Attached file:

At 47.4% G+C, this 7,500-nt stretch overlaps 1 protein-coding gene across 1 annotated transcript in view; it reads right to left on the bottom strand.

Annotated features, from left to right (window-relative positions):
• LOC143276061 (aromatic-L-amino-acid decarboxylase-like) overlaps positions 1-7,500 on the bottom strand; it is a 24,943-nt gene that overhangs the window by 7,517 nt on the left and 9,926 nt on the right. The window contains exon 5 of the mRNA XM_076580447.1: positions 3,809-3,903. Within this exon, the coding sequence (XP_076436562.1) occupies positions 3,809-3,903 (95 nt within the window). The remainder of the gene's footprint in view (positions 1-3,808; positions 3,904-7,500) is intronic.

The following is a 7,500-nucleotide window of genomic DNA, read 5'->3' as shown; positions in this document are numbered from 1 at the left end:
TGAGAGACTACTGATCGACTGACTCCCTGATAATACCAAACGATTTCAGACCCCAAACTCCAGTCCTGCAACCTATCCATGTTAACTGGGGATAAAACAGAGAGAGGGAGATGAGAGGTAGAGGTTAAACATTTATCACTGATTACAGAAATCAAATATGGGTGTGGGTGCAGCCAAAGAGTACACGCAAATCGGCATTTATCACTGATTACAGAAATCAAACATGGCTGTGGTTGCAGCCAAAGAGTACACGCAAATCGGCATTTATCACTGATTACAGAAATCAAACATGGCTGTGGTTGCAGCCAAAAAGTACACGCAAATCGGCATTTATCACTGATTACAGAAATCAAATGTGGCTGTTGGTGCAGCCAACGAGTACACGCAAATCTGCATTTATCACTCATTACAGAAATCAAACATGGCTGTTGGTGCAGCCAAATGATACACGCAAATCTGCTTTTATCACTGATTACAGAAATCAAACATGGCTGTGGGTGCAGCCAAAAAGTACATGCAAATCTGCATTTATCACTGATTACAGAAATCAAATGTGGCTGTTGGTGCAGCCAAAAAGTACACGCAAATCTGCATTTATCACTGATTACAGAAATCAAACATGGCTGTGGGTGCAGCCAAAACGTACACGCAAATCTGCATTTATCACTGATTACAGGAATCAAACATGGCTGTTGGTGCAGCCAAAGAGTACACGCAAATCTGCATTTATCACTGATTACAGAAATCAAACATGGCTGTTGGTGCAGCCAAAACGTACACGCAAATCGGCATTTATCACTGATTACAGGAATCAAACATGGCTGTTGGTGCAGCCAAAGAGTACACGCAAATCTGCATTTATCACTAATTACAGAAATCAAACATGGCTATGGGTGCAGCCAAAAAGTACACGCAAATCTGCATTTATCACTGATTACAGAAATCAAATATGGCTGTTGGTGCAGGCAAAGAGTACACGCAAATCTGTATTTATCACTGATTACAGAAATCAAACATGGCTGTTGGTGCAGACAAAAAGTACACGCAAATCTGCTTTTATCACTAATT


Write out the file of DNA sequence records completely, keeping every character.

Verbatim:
At 47.4% G+C, this 7,500-nt stretch overlaps 1 protein-coding gene across 1 annotated transcript in view; it reads right to left on the bottom strand.

Annotated features, from left to right (window-relative positions):
• LOC143276061 (aromatic-L-amino-acid decarboxylase-like) overlaps positions 1-7,500 on the bottom strand; it is a 24,943-nt gene that overhangs the window by 7,517 nt on the left and 9,926 nt on the right. The window contains exon 5 of the mRNA XM_076580447.1: positions 3,809-3,903. Within this exon, the coding sequence (XP_076436562.1) occupies positions 3,809-3,903 (95 nt within the window). The remainder of the gene's footprint in view (positions 1-3,808; positions 3,904-7,500) is intronic.

The following is a 7,500-nucleotide window of genomic DNA, read 5'->3' as shown; positions in this document are numbered from 1 at the left end:
TGAGAGACTACTGATCGACTGACTCCCTGATAATACCAAACGATTTCAGACCCCAAACTCCAGTCCTGCAACCTATCCATGTTAACTGGGGATAAAACAGAGAGAGGGAGATGAGAGGTAGAGGTTAAACATTTATCACTGATTACAGAAATCAAATATGGGTGTGGGTGCAGCCAAAGAGTACACGCAAATCGGCATTTATCACTGATTACAGAAATCAAACATGGCTGTGGTTGCAGCCAAAGAGTACACGCAAATCGGCATTTATCACTGATTACAGAAATCAAACATGGCTGTGGTTGCAGCCAAAAAGTACACGCAAATCGGCATTTATCACTGATTACAGAAATCAAATGTGGCTGTTGGTGCAGCCAACGAGTACACGCAAATCTGCATTTATCACTCATTACAGAAATCAAACATGGCTGTTGGTGCAGCCAAATGATACACGCAAATCTGCTTTTATCACTGATTACAGAAATCAAACATGGCTGTGGGTGCAGCCAAAAAGTACATGCAAATCTGCATTTATCACTGATTACAGAAATCAAATGTGGCTGTTGGTGCAGCCAAAAAGTACACGCAAATCTGCATTTATCACTGATTACAGAAATCAAACATGGCTGTGGGTGCAGCCAAAACGTACACGCAAATCTGCATTTATCACTGATTACAGGAATCAAACATGGCTGTTGGTGCAGCCAAAGAGTACACGCAAATCTGCATTTATCACTGATTACAGAAATCAAACATGGCTGTTGGTGCAGCCAAAACGTACACGCAAATCGGCATTTATCACTGATTACAGGAATCAAACATGGCTGTTGGTGCAGCCAAAGAGTACACGCAAATCTGCATTTATCACTAATTACAGAAATCAAACATGGCTATGGGTGCAGCCAAAAAGTACACGCAAATCTGCATTTATCACTGATTACAGAAATCAAATATGGCTGTTGGTGCAGGCAAAGAGTACACGCAAATCTGTATTTATCACTGATTACAGAAATCAAACATGGCTGTTGGTGCAGACAAAAAGTACACGCAAATCTGCTTTTATCACTAATT